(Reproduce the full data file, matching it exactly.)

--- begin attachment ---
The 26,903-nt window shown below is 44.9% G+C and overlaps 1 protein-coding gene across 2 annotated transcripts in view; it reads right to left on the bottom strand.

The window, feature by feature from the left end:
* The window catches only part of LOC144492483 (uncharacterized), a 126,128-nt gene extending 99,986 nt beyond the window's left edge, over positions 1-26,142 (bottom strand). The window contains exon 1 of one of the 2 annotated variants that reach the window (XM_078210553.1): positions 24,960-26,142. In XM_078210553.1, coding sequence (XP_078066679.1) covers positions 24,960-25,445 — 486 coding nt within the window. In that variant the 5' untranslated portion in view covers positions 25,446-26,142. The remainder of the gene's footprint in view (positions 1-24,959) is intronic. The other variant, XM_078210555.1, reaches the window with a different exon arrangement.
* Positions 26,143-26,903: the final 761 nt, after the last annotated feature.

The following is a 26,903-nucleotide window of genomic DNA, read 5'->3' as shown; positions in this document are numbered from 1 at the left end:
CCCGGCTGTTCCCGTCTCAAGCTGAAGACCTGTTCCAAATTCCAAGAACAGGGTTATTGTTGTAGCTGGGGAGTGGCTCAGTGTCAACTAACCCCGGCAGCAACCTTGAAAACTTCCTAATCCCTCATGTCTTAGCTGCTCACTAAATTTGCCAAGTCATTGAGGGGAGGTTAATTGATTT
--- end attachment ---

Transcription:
The 26,903-nt window shown below is 44.9% G+C and overlaps 1 protein-coding gene across 2 annotated transcripts in view; it reads right to left on the bottom strand.

The window, feature by feature from the left end:
* The window catches only part of LOC144492483 (uncharacterized), a 126,128-nt gene extending 99,986 nt beyond the window's left edge, over positions 1-26,142 (bottom strand). The window contains exon 1 of one of the 2 annotated variants that reach the window (XM_078210553.1): positions 24,960-26,142. In XM_078210553.1, coding sequence (XP_078066679.1) covers positions 24,960-25,445 — 486 coding nt within the window. In that variant the 5' untranslated portion in view covers positions 25,446-26,142. The remainder of the gene's footprint in view (positions 1-24,959) is intronic. The other variant, XM_078210555.1, reaches the window with a different exon arrangement.
* Positions 26,143-26,903: the final 761 nt, after the last annotated feature.

The following is a 26,903-nucleotide window of genomic DNA, read 5'->3' as shown; positions in this document are numbered from 1 at the left end:
CCCGGCTGTTCCCGTCTCAAGCTGAAGACCTGTTCCAAATTCCAAGAACAGGGTTATTGTTGTAGCTGGGGAGTGGCTCAGTGTCAACTAACCCCGGCAGCAACCTTGAAAACTTCCTAATCCCTCATGTCTTAGCTGCTCACTAAATTTGCCAAGTCATTGAGGGGAGGTTAATTGATTT